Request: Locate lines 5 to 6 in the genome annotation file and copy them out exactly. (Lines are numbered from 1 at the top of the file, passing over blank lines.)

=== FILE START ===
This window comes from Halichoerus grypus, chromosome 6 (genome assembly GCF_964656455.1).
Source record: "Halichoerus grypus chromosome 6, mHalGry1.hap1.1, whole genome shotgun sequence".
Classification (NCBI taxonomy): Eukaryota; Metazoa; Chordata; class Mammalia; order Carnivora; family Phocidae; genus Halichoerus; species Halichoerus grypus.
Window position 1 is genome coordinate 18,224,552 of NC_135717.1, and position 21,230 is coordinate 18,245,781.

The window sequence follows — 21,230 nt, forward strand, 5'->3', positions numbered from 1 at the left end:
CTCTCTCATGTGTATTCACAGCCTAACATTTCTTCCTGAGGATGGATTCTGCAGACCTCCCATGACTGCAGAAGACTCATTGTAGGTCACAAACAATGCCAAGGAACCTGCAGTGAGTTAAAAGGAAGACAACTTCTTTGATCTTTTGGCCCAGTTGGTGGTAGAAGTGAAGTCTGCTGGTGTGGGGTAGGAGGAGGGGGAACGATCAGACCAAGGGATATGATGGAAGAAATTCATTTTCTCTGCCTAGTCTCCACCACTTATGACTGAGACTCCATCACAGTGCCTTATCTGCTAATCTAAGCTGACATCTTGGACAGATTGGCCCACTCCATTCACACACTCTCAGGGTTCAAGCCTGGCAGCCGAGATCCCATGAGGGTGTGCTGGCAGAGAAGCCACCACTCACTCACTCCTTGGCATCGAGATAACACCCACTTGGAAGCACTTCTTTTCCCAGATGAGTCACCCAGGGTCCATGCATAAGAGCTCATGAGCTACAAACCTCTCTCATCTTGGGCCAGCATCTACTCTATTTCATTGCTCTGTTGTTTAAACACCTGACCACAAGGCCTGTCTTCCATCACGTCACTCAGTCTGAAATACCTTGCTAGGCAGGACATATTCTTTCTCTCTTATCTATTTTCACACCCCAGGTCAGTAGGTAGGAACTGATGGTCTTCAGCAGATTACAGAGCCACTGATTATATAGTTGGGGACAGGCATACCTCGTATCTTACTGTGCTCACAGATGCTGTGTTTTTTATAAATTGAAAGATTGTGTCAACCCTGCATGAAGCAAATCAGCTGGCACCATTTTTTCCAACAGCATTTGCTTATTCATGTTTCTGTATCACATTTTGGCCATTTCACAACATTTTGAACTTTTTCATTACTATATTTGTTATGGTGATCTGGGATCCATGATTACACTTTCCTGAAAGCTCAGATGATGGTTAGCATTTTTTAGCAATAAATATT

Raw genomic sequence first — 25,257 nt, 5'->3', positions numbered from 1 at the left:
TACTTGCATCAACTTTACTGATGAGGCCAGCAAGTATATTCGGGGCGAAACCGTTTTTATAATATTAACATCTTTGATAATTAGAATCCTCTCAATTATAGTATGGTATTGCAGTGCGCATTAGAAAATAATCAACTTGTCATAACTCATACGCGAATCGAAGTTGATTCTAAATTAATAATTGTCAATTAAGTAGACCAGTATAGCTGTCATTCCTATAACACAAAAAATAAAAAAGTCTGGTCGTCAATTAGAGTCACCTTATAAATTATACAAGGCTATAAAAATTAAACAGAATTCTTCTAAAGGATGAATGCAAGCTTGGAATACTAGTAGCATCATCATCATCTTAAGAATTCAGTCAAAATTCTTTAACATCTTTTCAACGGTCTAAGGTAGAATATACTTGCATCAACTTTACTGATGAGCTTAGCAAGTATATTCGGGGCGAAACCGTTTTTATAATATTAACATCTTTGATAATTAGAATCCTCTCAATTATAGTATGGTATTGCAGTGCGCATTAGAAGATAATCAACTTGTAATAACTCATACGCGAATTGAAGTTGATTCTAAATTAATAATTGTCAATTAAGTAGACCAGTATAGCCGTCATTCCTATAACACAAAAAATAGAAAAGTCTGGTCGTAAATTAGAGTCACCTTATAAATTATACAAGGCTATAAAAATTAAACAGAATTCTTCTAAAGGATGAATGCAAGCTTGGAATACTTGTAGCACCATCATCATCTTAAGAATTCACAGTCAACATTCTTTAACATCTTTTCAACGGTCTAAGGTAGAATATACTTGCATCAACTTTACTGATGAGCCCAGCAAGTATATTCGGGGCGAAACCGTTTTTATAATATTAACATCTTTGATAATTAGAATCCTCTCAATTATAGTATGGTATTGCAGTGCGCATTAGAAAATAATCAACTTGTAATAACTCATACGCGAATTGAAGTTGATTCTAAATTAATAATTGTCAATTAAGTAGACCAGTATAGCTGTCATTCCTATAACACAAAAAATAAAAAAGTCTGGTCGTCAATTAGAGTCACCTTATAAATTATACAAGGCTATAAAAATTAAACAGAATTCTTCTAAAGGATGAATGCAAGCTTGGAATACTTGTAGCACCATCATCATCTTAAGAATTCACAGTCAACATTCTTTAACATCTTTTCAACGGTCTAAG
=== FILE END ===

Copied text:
The window sequence follows — 21,230 nt, forward strand, 5'->3', positions numbered from 1 at the left end:
CTCTCTCATGTGTATTCACAGCCTAACATTTCTTCCTGAGGATGGATTCTGCAGACCTCCCATGACTGCAGAAGACTCATTGTAGGTCACAAACAATGCCAAGGAACCTGCAGTGAGTTAAAAGGAAGACAACTTCTTTGATCTTTTGGCCCAGTTGGTGGTAGAAGTGAAGTCTGCTGGTGTGGGGTAGGAGGAGGGGGAACGATCAGACCAAGGGATATGATGGAAGAAATTCATTTTCTCTGCCTAGTCTCCACCACTTATGACTGAGACTCCATCACAGTGCCTTATCTGCTAATCTAAGCTGACATCTTGGACAGATTGGCCCACTCCATTCACACACTCTCAGGGTTCAAGCCTGGCAGCCGAGATCCCATGAGGGTGTGCTGGCAGAGAAGCCACCACTCACTCACTCCTTGGCATCGAGATAACACCCACTTGGAAGCACTTCTTTTCCCAGATGAGTCACCCAGGGTCCATGCATAAGAGCTCATGAGCTACAAACCTCTCTCATCTTGGGCCAGCATCTACTCTATTTCATTGCTCTGTTGTTTAAACACCTGACCACAAGGCCTGTCTTCCATCACGTCACTCAGTCTGAAATACCTTGCTAGGCAGGACATATTCTTTCTCTCTTATCTATTTTCACACCCCAGGTCAGTAGGTAGGAACTGATGGTCTTCAGCAGATTACAGAGCCACTGATTATATAGTTGGGGACAGGCATACCTCGTATCTTACTGTGCTCACAGATGCTGTGTTTTTTATAAATTGAAAGATTGTGTCAACCCTGCATGAAGCAAATCAGCTGGCACCATTTTTTCCAACAGCATTTGCTTATTCATGTTTCTGTATCACATTTTGGCCATTTCACAACATTTTGAACTTTTTCATTACTATATTTGTTATGGTGATCTGGGATCCATGATTACACTTTCCTGAAAGCTCAGATGATGGTTAGCATTTTTTAGCAATAAATATT